The Fight To End 'Russiagate' Is Not A Sports Spectacle, You Have To Intervene To Defeat It

The Fight To End 'Russiagate' Is Not A Sports Spectacle, You Have To Intervene To Defeat It

The United States is at a turning point in its decades-long "internal" battle against British intelligence's use of U.S. intelligence agencies to control and blackmail Presidents. It is also at a turning point of foreign policy, which leads the world either toward an imminent thermonuclear war confrontation, or to a new paradigm of great-power cooperation in ending regional wars, building great infrastructure, conquering poverty and defeating international terrorism.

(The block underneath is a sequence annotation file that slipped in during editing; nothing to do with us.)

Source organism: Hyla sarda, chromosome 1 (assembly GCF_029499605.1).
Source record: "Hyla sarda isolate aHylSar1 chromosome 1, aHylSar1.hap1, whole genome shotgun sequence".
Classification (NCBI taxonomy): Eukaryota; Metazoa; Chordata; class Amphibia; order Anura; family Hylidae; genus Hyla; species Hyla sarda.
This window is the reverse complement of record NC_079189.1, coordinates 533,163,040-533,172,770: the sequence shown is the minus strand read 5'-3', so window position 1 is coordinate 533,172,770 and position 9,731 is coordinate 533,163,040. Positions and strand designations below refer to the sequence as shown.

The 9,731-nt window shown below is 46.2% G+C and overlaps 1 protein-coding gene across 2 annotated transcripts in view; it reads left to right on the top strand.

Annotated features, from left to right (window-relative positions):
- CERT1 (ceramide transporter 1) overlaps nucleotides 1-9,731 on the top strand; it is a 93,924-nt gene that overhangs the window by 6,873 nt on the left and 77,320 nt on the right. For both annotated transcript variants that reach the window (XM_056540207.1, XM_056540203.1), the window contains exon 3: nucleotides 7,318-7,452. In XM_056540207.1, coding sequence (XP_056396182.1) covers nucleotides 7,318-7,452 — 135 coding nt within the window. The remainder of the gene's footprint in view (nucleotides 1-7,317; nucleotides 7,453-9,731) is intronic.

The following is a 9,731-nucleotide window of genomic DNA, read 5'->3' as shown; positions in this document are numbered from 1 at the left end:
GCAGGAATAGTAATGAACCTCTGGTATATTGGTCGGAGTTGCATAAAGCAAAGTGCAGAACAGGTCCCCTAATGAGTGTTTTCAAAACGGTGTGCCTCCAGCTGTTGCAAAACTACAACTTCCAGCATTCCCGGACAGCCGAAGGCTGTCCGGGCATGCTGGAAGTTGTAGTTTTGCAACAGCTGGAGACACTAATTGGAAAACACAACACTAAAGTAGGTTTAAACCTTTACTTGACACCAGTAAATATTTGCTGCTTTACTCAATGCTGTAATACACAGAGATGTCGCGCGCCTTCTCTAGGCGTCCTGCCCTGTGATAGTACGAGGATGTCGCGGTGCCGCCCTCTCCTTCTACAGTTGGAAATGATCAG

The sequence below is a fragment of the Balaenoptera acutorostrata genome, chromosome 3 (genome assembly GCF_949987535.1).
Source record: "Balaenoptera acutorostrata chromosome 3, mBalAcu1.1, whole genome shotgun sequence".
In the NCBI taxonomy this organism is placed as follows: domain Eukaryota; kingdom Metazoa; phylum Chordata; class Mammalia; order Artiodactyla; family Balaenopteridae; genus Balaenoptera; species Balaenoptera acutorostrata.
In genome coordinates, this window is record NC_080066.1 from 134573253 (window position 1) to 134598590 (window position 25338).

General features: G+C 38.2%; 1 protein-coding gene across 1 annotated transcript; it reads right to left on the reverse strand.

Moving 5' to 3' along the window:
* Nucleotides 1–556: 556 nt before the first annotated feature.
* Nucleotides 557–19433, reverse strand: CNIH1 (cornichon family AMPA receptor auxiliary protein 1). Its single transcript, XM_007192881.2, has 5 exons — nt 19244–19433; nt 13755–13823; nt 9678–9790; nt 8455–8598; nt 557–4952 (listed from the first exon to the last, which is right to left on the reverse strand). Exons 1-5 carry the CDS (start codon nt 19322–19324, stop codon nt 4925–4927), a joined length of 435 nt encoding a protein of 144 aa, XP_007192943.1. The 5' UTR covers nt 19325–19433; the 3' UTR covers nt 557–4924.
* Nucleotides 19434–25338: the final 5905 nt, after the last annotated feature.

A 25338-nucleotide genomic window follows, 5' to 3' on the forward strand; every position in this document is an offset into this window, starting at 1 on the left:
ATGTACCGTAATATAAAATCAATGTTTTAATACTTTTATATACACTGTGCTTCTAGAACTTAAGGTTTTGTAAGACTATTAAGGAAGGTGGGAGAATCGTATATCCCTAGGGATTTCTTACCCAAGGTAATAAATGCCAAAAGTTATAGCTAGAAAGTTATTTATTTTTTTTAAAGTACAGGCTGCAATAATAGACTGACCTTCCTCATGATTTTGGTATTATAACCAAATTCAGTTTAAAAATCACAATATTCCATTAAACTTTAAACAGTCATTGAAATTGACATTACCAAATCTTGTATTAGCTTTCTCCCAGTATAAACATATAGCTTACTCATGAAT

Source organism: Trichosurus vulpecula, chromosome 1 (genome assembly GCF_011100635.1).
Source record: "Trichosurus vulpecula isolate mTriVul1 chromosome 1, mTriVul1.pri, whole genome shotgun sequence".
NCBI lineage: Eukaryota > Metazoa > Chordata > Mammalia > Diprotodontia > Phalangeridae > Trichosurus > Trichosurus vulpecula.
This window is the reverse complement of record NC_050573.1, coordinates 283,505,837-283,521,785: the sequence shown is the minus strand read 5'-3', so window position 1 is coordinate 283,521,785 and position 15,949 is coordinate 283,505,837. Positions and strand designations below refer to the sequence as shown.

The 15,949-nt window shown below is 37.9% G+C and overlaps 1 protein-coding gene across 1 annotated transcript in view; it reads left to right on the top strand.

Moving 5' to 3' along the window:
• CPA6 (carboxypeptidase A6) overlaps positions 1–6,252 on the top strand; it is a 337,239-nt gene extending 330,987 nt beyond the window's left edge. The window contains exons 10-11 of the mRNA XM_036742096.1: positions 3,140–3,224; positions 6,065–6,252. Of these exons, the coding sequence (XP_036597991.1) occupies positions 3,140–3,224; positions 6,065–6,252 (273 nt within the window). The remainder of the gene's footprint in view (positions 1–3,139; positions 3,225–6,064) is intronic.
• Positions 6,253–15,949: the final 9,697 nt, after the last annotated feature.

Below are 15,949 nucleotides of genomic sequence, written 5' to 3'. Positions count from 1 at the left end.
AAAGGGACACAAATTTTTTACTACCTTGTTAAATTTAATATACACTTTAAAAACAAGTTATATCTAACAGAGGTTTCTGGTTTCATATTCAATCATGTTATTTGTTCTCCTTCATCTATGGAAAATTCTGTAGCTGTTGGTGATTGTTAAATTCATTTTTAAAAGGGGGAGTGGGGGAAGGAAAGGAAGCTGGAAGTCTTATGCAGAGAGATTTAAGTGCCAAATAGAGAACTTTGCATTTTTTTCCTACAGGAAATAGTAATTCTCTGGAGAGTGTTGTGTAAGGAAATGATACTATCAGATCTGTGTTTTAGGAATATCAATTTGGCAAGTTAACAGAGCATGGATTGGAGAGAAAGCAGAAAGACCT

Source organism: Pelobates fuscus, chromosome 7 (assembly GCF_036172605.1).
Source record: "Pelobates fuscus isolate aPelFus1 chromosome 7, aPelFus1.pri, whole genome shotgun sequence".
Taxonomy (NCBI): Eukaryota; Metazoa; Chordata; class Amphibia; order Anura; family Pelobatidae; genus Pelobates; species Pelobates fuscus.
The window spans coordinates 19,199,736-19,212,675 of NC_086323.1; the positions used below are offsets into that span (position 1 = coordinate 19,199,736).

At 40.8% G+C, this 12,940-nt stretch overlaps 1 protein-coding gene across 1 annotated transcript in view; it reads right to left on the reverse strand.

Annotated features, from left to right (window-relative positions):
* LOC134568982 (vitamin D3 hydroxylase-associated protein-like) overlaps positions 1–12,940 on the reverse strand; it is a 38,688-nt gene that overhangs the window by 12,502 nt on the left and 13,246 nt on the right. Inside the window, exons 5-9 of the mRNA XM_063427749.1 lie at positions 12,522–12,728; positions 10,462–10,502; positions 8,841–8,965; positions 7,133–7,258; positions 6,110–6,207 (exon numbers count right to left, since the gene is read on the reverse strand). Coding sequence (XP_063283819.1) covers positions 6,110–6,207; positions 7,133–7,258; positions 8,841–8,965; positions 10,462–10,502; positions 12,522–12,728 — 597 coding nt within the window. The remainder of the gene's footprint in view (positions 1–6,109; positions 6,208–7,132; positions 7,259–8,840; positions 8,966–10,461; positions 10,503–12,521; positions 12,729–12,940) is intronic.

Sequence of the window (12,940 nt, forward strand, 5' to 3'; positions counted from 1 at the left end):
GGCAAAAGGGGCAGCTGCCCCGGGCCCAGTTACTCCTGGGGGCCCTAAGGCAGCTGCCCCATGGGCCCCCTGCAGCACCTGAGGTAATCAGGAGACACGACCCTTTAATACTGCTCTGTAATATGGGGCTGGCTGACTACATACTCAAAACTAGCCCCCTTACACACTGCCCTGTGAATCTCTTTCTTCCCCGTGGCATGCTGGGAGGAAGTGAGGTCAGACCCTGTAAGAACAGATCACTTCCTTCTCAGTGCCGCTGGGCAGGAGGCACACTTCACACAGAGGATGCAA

The two turning points have the same target — fighting British geopolitics. The long coup attempt against this American President, the "Russiagate" scandal in which the tide may now be turning, was brought to Washington by the head of British MI6 foreign intelligence nearly two years ago. It was spear-pointed by a British "dossier" whose misuse has now been exposed by the House Intelligence Committee. Its purpose was to blackmail the United States on the foreign policy its President would be permitted to carry out.

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